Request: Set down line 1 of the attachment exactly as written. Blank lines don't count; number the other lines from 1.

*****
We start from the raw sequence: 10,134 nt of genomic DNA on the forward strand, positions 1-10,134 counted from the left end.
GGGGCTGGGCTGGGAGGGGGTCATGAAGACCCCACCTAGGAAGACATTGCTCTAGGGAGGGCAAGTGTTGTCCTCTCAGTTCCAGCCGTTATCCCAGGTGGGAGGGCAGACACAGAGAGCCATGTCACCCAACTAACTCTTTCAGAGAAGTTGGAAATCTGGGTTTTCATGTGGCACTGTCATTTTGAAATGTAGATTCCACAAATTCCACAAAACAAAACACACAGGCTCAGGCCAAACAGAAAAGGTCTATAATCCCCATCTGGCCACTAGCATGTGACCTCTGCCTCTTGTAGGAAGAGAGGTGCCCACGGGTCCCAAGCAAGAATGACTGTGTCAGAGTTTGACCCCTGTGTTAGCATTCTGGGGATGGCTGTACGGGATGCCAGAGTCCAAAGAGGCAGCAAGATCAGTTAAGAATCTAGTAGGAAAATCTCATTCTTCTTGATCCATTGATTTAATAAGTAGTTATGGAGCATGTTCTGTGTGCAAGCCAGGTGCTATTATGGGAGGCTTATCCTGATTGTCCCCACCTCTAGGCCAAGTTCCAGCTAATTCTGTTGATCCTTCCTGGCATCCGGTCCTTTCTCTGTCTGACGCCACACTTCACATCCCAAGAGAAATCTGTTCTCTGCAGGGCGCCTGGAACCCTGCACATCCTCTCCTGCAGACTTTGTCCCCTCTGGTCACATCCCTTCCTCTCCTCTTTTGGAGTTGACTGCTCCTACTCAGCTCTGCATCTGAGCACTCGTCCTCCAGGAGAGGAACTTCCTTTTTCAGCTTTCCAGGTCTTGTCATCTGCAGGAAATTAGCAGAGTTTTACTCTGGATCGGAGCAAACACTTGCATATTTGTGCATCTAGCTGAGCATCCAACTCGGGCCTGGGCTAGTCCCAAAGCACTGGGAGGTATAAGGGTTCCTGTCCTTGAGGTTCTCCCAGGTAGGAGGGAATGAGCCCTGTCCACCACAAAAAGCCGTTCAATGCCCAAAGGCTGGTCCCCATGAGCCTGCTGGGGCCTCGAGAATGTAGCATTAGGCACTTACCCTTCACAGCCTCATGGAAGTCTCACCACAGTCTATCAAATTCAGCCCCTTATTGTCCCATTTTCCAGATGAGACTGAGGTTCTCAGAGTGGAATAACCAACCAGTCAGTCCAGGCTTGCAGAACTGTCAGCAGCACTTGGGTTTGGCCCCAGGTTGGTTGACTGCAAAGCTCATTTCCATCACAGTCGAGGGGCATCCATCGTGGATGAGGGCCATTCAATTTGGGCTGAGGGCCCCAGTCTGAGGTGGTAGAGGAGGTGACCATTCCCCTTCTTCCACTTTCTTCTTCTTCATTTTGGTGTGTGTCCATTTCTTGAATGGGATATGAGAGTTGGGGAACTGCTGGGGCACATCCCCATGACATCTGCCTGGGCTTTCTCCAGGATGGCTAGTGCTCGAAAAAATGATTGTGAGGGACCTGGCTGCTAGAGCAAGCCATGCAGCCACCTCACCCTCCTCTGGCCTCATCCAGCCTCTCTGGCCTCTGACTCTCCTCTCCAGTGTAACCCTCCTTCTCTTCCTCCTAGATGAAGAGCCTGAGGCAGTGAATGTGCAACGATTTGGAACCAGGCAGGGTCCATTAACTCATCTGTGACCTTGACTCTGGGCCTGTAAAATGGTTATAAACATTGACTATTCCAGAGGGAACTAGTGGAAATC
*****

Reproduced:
We start from the raw sequence: 10,134 nt of genomic DNA on the forward strand, positions 1-10,134 counted from the left end.